This launches the Configure File Service wizard. The introductory screen pops up with an overview of the vSAN file service.
Next, the File service agent configuration allows selecting whether to provision automatically or manually as well as whether or not you want to trust the certificate.
The automatic configuration will automatically download the needed OVF to your vSphere environment for deployment. The manual approach requires you download the OVF and deploy it.
The file services Domain is like a namespace in vSAN. Here you give it a name, enter the DNS server values, and DNS suffixes.
Next, select the networking configuration for your vSAN file services. You will first set the Subnet mask and Gateway.
Next, the IP Pool configuration requires that you configure an IP address for each of the ESX agent appliances that will be deployed. Additionally, you will need to configure a DNS name for the appliances.
Ready to provision the ESX agents for vSAN file services.
The vCenter Server tasks will kick off and you can monitor this in the recent tasks pane. You will see the vSAN File Services Node appliances deployed under the ESX Agents resource pool.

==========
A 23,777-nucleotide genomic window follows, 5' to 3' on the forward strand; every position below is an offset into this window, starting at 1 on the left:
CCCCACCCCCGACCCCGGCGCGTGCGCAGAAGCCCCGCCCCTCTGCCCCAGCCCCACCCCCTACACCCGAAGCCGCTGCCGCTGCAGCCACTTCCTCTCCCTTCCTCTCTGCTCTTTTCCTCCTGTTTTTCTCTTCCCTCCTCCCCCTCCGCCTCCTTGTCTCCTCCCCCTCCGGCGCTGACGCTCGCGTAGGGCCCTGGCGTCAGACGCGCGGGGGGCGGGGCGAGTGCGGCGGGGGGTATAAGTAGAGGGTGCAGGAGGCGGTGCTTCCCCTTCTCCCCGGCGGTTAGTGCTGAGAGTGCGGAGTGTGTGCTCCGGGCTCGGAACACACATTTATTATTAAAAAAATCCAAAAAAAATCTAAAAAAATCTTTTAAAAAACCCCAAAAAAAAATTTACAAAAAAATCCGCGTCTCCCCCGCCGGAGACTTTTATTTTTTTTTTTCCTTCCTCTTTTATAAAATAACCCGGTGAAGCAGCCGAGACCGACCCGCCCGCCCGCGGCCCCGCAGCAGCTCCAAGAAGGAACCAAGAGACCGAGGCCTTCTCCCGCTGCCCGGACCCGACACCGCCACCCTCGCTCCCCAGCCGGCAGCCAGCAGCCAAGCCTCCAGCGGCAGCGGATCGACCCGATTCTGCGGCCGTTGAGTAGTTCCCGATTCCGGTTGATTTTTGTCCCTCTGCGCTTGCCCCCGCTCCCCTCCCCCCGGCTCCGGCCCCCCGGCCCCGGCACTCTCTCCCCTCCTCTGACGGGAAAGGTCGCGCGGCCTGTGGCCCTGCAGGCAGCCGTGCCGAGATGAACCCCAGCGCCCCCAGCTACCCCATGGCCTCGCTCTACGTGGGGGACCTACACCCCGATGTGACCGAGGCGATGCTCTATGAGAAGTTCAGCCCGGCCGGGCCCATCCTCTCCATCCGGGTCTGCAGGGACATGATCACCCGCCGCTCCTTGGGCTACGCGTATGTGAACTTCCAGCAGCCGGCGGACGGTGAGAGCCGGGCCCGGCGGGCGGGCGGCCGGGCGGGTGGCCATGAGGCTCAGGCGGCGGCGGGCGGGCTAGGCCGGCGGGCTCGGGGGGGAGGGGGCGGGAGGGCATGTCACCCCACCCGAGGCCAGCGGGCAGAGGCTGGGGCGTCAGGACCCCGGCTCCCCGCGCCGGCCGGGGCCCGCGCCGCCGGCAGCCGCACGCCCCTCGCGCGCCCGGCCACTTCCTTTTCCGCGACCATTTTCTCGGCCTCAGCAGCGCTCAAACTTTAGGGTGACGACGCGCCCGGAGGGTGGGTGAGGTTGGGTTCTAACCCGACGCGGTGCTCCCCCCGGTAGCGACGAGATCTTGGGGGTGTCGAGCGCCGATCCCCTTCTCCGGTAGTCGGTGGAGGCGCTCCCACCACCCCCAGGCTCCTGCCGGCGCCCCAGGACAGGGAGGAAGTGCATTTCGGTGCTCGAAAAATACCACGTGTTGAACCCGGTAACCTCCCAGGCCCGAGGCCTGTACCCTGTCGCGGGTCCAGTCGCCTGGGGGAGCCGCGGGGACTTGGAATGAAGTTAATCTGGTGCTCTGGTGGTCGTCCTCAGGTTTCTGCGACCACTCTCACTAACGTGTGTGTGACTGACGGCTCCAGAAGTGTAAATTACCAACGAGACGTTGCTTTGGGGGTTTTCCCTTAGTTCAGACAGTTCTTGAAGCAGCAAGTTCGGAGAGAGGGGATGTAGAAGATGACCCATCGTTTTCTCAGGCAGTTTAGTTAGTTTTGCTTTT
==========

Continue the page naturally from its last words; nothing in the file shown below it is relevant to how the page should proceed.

All three of the agents will be deployed to the environment. Now, we are ready for the vSAN NFS share configuration in VMware vSphere 7.0.
A quick note here about the lifecycle management of the ESX agents that host the file services for the vSAN NFS share. You will note if you navigate back to the Services area, you will see the Check upgrade option.
This allows checking for and pulling down upgraded ESX agents once they become available. The upgrade will perform a rolling upgrade that ensures availability is maintained to the vSAN NFS share.
vSAN NFS Share Configuration in VMware vSphere 7.0
Now we are at the point of vSAN NFS share configuration. To do this, we now have the option under the vSAN configuration for file service shares.
Navigate to the vSAN cluster Configure > vSAN > File Service Shares. Then you click Add to begin the process to add a new vSAN NFS share.